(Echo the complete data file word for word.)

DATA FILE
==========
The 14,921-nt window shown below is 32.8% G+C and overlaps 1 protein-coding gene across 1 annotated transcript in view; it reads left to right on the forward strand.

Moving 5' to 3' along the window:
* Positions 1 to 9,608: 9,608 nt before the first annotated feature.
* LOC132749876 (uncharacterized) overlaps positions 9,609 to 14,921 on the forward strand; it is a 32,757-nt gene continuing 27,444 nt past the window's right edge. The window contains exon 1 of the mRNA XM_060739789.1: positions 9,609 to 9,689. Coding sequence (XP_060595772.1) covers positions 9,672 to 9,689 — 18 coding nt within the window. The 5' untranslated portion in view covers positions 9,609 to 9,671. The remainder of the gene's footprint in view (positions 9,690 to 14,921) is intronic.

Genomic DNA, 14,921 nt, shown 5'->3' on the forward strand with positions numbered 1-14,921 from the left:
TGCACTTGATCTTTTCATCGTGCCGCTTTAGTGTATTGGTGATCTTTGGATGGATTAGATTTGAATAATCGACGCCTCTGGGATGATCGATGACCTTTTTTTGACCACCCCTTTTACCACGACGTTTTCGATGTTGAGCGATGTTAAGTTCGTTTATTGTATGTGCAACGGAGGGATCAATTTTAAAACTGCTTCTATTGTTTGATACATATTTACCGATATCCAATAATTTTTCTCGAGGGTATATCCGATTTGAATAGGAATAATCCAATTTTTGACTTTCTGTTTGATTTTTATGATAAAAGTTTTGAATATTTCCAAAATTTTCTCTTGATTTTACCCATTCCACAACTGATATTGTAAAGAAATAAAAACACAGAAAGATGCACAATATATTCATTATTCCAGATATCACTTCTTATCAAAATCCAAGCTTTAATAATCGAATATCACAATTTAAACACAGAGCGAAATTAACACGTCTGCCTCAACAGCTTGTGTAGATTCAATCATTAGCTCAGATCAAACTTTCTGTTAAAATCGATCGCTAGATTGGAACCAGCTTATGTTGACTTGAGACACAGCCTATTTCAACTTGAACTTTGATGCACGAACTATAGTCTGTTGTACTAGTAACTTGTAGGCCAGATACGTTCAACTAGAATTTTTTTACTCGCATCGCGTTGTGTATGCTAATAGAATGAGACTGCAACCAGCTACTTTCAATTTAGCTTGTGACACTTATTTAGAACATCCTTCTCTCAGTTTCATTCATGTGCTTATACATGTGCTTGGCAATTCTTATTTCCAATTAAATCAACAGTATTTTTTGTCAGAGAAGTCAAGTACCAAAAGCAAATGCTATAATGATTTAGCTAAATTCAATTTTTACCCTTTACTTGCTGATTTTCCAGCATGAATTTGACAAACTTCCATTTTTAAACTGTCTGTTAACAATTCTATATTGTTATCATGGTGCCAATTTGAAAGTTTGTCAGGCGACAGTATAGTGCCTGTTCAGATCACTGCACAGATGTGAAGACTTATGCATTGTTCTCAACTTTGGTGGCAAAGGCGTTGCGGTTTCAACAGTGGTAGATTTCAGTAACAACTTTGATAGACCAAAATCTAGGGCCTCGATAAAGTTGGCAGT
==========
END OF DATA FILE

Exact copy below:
The 14,921-nt window shown below is 32.8% G+C and overlaps 1 protein-coding gene across 1 annotated transcript in view; it reads left to right on the forward strand.

Moving 5' to 3' along the window:
* Positions 1 to 9,608: 9,608 nt before the first annotated feature.
* LOC132749876 (uncharacterized) overlaps positions 9,609 to 14,921 on the forward strand; it is a 32,757-nt gene continuing 27,444 nt past the window's right edge. The window contains exon 1 of the mRNA XM_060739789.1: positions 9,609 to 9,689. Coding sequence (XP_060595772.1) covers positions 9,672 to 9,689 — 18 coding nt within the window. The 5' untranslated portion in view covers positions 9,609 to 9,671. The remainder of the gene's footprint in view (positions 9,690 to 14,921) is intronic.

Genomic DNA, 14,921 nt, shown 5'->3' on the forward strand with positions numbered 1-14,921 from the left:
TGCACTTGATCTTTTCATCGTGCCGCTTTAGTGTATTGGTGATCTTTGGATGGATTAGATTTGAATAATCGACGCCTCTGGGATGATCGATGACCTTTTTTTGACCACCCCTTTTACCACGACGTTTTCGATGTTGAGCGATGTTAAGTTCGTTTATTGTATGTGCAACGGAGGGATCAATTTTAAAACTGCTTCTATTGTTTGATACATATTTACCGATATCCAATAATTTTTCTCGAGGGTATATCCGATTTGAATAGGAATAATCCAATTTTTGACTTTCTGTTTGATTTTTATGATAAAAGTTTTGAATATTTCCAAAATTTTCTCTTGATTTTACCCATTCCACAACTGATATTGTAAAGAAATAAAAACACAGAAAGATGCACAATATATTCATTATTCCAGATATCACTTCTTATCAAAATCCAAGCTTTAATAATCGAATATCACAATTTAAACACAGAGCGAAATTAACACGTCTGCCTCAACAGCTTGTGTAGATTCAATCATTAGCTCAGATCAAACTTTCTGTTAAAATCGATCGCTAGATTGGAACCAGCTTATGTTGACTTGAGACACAGCCTATTTCAACTTGAACTTTGATGCACGAACTATAGTCTGTTGTACTAGTAACTTGTAGGCCAGATACGTTCAACTAGAATTTTTTTACTCGCATCGCGTTGTGTATGCTAATAGAATGAGACTGCAACCAGCTACTTTCAATTTAGCTTGTGACACTTATTTAGAACATCCTTCTCTCAGTTTCATTCATGTGCTTATACATGTGCTTGGCAATTCTTATTTCCAATTAAATCAACAGTATTTTTTGTCAGAGAAGTCAAGTACCAAAAGCAAATGCTATAATGATTTAGCTAAATTCAATTTTTACCCTTTACTTGCTGATTTTCCAGCATGAATTTGACAAACTTCCATTTTTAAACTGTCTGTTAACAATTCTATATTGTTATCATGGTGCCAATTTGAAAGTTTGTCAGGCGACAGTATAGTGCCTGTTCAGATCACTGCACAGATGTGAAGACTTATGCATTGTTCTCAACTTTGGTGGCAAAGGCGTTGCGGTTTCAACAGTGGTAGATTTCAGTAACAACTTTGATAGACCAAAATCTAGGGCCTCGATAAAGTTGGCAGT